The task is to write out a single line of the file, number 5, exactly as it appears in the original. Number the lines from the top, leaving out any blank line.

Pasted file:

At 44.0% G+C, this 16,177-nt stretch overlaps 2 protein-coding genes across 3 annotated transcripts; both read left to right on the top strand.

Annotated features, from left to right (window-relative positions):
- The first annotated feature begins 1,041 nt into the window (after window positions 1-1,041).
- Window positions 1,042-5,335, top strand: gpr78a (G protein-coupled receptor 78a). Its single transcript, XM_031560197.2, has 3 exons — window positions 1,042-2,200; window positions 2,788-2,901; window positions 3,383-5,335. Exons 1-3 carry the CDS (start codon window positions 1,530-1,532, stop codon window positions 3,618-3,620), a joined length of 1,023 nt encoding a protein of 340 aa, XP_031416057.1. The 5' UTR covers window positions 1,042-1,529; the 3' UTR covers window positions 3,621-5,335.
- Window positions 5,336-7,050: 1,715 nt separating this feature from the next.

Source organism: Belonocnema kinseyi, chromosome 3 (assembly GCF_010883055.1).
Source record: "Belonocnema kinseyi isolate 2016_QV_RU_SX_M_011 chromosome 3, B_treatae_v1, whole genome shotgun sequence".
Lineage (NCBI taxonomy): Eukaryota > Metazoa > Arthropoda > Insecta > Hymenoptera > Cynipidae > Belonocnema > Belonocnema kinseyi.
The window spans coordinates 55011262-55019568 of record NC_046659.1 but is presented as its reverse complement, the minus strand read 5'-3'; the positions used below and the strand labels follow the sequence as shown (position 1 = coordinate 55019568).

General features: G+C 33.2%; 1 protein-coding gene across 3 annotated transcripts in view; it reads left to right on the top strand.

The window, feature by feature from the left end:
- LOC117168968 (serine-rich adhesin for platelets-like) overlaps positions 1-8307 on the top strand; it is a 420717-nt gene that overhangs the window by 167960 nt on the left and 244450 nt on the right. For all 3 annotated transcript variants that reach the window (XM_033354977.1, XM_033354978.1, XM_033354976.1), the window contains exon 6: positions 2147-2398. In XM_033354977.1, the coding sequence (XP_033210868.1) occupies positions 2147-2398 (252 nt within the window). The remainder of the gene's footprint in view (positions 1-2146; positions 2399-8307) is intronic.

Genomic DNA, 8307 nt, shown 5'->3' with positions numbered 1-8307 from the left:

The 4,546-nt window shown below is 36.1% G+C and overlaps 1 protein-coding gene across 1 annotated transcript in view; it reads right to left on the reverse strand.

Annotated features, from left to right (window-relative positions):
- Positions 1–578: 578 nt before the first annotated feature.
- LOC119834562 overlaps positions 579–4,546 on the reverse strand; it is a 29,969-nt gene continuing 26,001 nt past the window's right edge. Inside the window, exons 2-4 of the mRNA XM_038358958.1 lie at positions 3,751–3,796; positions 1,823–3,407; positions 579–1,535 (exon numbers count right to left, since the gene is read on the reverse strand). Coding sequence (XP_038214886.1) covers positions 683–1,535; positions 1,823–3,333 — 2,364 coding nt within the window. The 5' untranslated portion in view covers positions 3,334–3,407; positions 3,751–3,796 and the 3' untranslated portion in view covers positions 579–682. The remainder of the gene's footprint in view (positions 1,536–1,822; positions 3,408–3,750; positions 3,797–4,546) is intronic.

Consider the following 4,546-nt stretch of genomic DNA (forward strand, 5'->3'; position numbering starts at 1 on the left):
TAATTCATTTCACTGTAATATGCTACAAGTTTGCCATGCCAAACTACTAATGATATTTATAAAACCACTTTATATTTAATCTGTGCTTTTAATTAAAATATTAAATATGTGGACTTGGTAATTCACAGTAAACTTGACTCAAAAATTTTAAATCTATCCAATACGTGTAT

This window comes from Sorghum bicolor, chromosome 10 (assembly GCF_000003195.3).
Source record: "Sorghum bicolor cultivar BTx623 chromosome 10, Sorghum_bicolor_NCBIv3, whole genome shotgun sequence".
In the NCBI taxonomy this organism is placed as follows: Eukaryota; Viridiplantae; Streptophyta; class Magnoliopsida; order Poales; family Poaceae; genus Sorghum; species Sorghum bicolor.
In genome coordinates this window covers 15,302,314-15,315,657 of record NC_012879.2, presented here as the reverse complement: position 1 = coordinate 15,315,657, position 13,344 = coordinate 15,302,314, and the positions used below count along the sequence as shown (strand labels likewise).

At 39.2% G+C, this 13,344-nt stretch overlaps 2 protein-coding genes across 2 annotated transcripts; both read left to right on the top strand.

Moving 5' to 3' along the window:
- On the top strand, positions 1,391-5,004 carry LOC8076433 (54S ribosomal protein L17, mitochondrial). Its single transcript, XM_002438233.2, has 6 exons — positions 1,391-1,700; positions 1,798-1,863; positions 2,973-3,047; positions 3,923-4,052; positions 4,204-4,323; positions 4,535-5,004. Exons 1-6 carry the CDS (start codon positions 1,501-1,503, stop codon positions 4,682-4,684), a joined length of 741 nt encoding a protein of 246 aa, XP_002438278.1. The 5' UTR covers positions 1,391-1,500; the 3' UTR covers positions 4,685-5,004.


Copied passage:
- Window positions 5,336-7,050: 1,715 nt separating this feature from the next.